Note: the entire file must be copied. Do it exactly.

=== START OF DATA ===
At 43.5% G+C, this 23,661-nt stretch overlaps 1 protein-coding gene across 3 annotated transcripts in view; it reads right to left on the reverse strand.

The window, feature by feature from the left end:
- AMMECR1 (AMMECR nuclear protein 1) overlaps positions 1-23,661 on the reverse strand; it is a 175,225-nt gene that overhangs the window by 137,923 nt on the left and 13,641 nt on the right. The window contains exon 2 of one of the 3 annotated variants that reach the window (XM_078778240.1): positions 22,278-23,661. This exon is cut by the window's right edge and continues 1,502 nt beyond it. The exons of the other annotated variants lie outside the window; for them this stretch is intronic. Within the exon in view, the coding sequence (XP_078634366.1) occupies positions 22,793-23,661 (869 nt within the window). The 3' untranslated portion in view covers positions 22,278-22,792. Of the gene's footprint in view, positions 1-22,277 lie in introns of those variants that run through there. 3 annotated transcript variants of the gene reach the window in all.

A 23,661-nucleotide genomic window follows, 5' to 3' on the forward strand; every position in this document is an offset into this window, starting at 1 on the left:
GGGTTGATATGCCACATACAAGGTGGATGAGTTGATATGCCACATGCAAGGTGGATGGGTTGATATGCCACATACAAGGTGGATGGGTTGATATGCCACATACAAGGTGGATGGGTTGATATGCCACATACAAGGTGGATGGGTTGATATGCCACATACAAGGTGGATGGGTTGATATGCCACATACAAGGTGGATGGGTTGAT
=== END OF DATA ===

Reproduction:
At 43.5% G+C, this 23,661-nt stretch overlaps 1 protein-coding gene across 3 annotated transcripts in view; it reads right to left on the reverse strand.

The window, feature by feature from the left end:
- AMMECR1 (AMMECR nuclear protein 1) overlaps positions 1-23,661 on the reverse strand; it is a 175,225-nt gene that overhangs the window by 137,923 nt on the left and 13,641 nt on the right. The window contains exon 2 of one of the 3 annotated variants that reach the window (XM_078778240.1): positions 22,278-23,661. This exon is cut by the window's right edge and continues 1,502 nt beyond it. The exons of the other annotated variants lie outside the window; for them this stretch is intronic. Within the exon in view, the coding sequence (XP_078634366.1) occupies positions 22,793-23,661 (869 nt within the window). The 3' untranslated portion in view covers positions 22,278-22,792. Of the gene's footprint in view, positions 1-22,277 lie in introns of those variants that run through there. 3 annotated transcript variants of the gene reach the window in all.

A 23,661-nucleotide genomic window follows, 5' to 3' on the forward strand; every position in this document is an offset into this window, starting at 1 on the left:
GGGTTGATATGCCACATACAAGGTGGATGAGTTGATATGCCACATGCAAGGTGGATGGGTTGATATGCCACATACAAGGTGGATGGGTTGATATGCCACATACAAGGTGGATGGGTTGATATGCCACATACAAGGTGGATGGGTTGATATGCCACATACAAGGTGGATGGGTTGATATGCCACATACAAGGTGGATGGGTTGAT